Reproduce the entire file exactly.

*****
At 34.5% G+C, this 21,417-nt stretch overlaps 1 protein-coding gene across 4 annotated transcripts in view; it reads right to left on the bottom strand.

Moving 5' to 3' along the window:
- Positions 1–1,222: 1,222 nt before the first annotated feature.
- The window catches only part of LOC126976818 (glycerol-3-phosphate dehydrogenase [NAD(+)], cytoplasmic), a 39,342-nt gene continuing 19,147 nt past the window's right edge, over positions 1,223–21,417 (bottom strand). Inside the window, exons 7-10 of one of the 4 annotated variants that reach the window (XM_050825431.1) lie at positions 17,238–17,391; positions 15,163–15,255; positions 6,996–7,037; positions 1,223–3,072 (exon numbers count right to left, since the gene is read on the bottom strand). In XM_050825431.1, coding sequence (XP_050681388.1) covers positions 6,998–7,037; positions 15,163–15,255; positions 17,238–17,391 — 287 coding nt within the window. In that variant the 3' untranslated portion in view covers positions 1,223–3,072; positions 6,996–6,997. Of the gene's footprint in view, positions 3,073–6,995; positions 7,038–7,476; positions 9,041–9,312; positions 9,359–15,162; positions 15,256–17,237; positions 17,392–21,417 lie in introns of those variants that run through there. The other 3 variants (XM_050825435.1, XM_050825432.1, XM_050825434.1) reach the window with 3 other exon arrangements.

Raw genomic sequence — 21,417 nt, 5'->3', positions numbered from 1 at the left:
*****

At 34.5% G+C, this 21,417-nt stretch overlaps 1 protein-coding gene across 4 annotated transcripts in view; it reads right to left on the bottom strand.

Moving 5' to 3' along the window:
- Positions 1–1,222: 1,222 nt before the first annotated feature.
- The window catches only part of LOC126976818 (glycerol-3-phosphate dehydrogenase [NAD(+)], cytoplasmic), a 39,342-nt gene continuing 19,147 nt past the window's right edge, over positions 1,223–21,417 (bottom strand). Inside the window, exons 7-10 of one of the 4 annotated variants that reach the window (XM_050825431.1) lie at positions 17,238–17,391; positions 15,163–15,255; positions 6,996–7,037; positions 1,223–3,072 (exon numbers count right to left, since the gene is read on the bottom strand). In XM_050825431.1, coding sequence (XP_050681388.1) covers positions 6,998–7,037; positions 15,163–15,255; positions 17,238–17,391 — 287 coding nt within the window. In that variant the 3' untranslated portion in view covers positions 1,223–3,072; positions 6,996–6,997. Of the gene's footprint in view, positions 3,073–6,995; positions 7,038–7,476; positions 9,041–9,312; positions 9,359–15,162; positions 15,256–17,237; positions 17,392–21,417 lie in introns of those variants that run through there. The other 3 variants (XM_050825435.1, XM_050825432.1, XM_050825434.1) reach the window with 3 other exon arrangements.

Raw genomic sequence — 21,417 nt, 5'->3', positions numbered from 1 at the left: